Beauty Norms and Stardards in Photography

Venus and Adonis, 2nd Part

Standards of Beauty in photography

According to the major principles of the greco-roman aesthetic values

Part 2 Discussion

Refer to the Part 1 of this discussion: Histoiry of Beauty by Umberto Eco

The ideals of Beauty of ancient Greece

  • A balance between the realistic representation of Beauty, especially that of human body
  • Comply to a specific canon, similar to the rules in the musical composition
  • Research an ideal of Beauty. in harmony with the body and soul: synthesis between the beauty of the forms and the goodness of the soul
  • This beauty reaches its best expression in a static forms: movement is captured in a balanced expression
  • An expressive simplicity is more desired that a wealth of details


Vision of Beauty in the Ancien Greece

  • Confrontation between chaos and tranquillity
    • In the opposition of two contraries, only one represents perfection
    • Harmony consists in the coexistance of two contraries in a continual tension
  • The more fair is the most beautiful
  • Observe the limits
  • Nothing more than the necessary
  • Order and harmony


Beauty in photography

  • Subjective vision
  • No canon
    • Distortion caused by lenses do not maintain proportions
    • Perspective introduces distortions, according to the focal length of the lens
  • Principle of symmetry
    • A beautiful face is symmetrical
  • Balanced composition
  • Contrast and chaos
  • beauty or illusion (appearance)
  • An art of imitation in contrast to painting, a creative art
  • semblance of knowledge (Sontag): the camera reveals a reality and hides much more that what it communicates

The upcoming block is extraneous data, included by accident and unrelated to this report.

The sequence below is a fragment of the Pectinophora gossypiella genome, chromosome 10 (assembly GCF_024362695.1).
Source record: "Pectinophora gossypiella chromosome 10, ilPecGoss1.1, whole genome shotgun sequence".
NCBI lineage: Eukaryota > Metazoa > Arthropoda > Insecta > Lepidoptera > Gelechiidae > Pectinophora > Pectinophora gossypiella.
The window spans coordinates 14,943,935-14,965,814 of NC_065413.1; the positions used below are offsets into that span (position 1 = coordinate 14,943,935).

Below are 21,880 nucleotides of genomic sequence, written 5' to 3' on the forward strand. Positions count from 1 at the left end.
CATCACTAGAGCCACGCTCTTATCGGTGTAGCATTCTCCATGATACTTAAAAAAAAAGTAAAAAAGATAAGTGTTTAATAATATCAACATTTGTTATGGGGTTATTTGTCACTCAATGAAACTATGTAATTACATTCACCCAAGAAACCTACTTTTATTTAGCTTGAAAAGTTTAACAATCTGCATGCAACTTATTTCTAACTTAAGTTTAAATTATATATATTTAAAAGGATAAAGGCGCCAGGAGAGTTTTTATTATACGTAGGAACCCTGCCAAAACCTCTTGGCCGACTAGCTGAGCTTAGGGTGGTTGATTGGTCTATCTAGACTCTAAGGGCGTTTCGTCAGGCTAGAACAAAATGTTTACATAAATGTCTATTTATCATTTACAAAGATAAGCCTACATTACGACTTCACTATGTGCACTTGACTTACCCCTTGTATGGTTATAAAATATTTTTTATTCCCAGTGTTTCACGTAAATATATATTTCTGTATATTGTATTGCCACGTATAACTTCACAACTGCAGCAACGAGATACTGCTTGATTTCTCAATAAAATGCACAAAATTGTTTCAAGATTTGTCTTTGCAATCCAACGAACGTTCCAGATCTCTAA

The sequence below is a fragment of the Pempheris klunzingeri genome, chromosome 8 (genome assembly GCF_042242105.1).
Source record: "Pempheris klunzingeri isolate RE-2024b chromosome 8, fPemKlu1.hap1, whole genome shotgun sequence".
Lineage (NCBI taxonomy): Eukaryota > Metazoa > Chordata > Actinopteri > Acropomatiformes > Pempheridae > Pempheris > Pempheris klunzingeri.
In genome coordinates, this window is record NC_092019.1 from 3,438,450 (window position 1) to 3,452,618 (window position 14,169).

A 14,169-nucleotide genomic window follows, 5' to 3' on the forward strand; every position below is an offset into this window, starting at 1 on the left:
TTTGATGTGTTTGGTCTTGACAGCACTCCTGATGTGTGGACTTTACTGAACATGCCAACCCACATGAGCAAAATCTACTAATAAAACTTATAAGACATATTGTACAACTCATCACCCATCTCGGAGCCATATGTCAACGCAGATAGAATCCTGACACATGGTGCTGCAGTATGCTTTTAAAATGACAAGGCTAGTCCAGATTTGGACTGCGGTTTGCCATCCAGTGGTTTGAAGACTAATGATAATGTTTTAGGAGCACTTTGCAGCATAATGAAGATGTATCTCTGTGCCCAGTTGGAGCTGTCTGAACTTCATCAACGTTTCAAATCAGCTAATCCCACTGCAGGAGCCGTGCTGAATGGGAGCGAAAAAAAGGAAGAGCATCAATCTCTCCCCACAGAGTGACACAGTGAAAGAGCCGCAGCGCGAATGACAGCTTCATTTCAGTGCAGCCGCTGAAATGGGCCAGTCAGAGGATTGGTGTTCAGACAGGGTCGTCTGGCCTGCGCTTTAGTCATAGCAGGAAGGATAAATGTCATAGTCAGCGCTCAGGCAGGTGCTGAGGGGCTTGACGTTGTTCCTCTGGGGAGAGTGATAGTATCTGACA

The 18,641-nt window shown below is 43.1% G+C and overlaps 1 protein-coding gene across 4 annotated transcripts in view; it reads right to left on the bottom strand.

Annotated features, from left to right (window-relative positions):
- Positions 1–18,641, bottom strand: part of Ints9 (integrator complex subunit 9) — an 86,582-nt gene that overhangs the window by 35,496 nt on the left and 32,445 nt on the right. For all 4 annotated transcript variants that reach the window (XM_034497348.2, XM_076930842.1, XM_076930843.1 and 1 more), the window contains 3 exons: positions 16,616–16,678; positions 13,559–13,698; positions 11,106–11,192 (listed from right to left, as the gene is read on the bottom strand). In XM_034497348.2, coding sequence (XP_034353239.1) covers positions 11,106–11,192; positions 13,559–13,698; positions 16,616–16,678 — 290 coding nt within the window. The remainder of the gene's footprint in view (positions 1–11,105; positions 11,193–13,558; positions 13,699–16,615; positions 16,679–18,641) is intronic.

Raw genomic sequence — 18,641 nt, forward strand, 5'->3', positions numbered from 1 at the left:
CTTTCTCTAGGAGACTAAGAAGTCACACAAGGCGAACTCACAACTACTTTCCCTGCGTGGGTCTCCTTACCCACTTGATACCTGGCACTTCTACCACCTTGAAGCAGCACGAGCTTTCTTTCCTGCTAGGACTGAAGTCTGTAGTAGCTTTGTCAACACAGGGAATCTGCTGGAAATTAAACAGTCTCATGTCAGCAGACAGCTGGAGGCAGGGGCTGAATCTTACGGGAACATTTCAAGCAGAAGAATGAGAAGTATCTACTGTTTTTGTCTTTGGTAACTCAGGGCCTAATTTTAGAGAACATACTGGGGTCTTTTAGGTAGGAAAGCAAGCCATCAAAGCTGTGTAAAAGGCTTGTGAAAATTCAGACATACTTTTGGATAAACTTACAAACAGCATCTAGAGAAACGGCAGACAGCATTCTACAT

Photography Assessement (Jury)

Discussion Venus / Adonis pairs

Robert Mapplethorpe
Lydia, Ken and Tyler   (1985)  /   Thomas (1987)



Richard Avedon
Nastassja Kinski   (1981)   /  Model, Dior Advertising




Herb Ritts 
Stephanie Seymour Cindy Crawford Christy Turlington Tatjana Patitz Naomi Campbell  (1989)   / Fred and tires (1984)


Helmut Newton,  Dyptic  1981
Elles arrivent, Vogue, French Edition    /  Mardi Reid by Claude Gauthier


Robert Mapplethorpe
Lisa Lyon, Culturist (1980)   /   Thomas  (1987)


Reference :


Pictorialism is the name given to an international style and aesthetic movement which has dominated photography during the end of the 19th to the beginning of the twentieth century. There is no standard definition of the term, but in general it refers to a style in which the photographer has in some way manipulated what would otherwise be a simple photograph in a way to “create” an image rather than simply recording it. Typically, a pictorial photography appears in the absence of a clear focus (some more than others), and printed in one or several other colors that the black and white (ranging from warm brown to dark blue). It may have brush strokes visible or other manipulation of the surface. For a pictorialist, a photograph, in opposition to as a painting, a drawing or an engraving, is a way of projecting a emotional intent.

Pictorialism as a movement has evolved between 1885 and 1915, although it remained in in vogue with some photographers until the end of the 1940. It is a response to the opinion that a photograph was nothing other than a simple recording of the reality, transformed into an international movement aimed to improve the condition of photography as a genuine form of art.

The influence of pictorialism has gradually declined after 1920. During this period, the new style of photography, the modernism emerged and the precision of the images became an element of interest.



Anthology: History of the Beauty, by Umberto Eco

Aesthetics of Photography 2004, Chong-Ho Yu

On Photography, 1977, Susan Sontag

Beauty in Photography, 1981, Robert Adams

Looking at photographs, 1973,  John Szarkowski


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